DivIVA is required for polar growth in the MreB-lacking rod-shaped actinomycete Corynebacterium glutamicum.
The actinomycete Corynebacterium glutamicum grows as rod-shaped cells by zonal peptidoglycan synthesis at the cell poles. In this bacterium, experimental depletion of the polar DivIVA protein (DivIVA(Cg)) resulted in the inhibition of polar growth; consequently, these cells exhibited a coccoid morphology. This result demonstrated that DivIVA is required for cell elongation and the acquisition of a rod shape. DivIVA from Streptomyces or Mycobacterium localized to the cell poles of DivIVA(Cg)-depleted C. glutamicum and restored polar peptidoglycan synthesis, in contrast to DivIVA proteins from Bacillus subtilis or Streptococcus pneumoniae, which localized at the septum of C. glutamicum. This confirmed that DivIVAs from actinomycetes are involved in polarized cell growth. DivIVA(Cg) localized at the septum after cell wall synthesis had started and the nucleoids had already segregated, suggesting that in C. glutamicum DivIVA is not involved in cell division or chromosome segregation.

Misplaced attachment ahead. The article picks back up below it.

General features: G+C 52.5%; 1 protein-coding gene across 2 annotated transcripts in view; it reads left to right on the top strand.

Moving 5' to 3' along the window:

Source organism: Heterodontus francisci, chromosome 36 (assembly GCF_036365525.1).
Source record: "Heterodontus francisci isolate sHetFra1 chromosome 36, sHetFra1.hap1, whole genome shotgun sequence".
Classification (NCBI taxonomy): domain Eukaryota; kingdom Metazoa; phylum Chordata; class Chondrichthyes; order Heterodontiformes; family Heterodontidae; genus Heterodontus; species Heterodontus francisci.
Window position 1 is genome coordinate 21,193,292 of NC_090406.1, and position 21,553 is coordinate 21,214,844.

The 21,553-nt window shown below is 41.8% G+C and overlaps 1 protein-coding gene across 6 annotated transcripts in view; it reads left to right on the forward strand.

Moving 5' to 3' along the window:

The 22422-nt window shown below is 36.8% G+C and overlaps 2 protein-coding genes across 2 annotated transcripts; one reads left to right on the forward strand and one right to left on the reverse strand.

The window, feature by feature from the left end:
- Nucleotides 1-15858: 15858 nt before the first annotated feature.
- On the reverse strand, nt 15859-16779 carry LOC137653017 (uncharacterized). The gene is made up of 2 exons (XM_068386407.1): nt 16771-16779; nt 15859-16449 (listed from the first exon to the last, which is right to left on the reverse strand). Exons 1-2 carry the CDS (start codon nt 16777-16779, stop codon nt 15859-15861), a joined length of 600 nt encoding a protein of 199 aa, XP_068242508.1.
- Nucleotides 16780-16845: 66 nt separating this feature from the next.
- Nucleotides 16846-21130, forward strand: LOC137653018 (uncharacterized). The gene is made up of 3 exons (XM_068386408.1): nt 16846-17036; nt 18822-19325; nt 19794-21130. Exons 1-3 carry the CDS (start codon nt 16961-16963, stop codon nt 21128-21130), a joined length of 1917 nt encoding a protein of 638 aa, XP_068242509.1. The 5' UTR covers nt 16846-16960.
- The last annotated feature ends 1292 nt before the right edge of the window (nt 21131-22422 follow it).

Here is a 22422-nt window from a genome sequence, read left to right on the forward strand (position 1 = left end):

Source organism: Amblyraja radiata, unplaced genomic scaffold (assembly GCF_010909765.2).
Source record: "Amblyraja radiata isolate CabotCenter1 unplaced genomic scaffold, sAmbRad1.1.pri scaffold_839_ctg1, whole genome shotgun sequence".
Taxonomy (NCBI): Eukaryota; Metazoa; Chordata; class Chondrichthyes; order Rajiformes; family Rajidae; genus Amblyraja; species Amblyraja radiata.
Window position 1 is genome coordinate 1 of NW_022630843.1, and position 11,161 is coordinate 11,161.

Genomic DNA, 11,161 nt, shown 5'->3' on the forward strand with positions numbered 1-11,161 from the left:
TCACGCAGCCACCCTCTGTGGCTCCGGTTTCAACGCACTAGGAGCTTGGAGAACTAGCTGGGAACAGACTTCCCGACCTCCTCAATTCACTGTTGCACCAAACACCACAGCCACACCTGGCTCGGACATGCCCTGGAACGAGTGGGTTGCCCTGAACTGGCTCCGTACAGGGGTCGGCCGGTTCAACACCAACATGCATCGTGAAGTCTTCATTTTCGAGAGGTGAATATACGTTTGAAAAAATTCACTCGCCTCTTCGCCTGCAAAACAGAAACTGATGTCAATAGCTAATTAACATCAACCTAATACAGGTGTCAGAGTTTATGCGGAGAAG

Bacterial Proteins, Cell Cycle Proteins, Cell Division, Cell Enlargement, Cell Polarity, Corynebacterium glutamicum, Genetic Complementation Test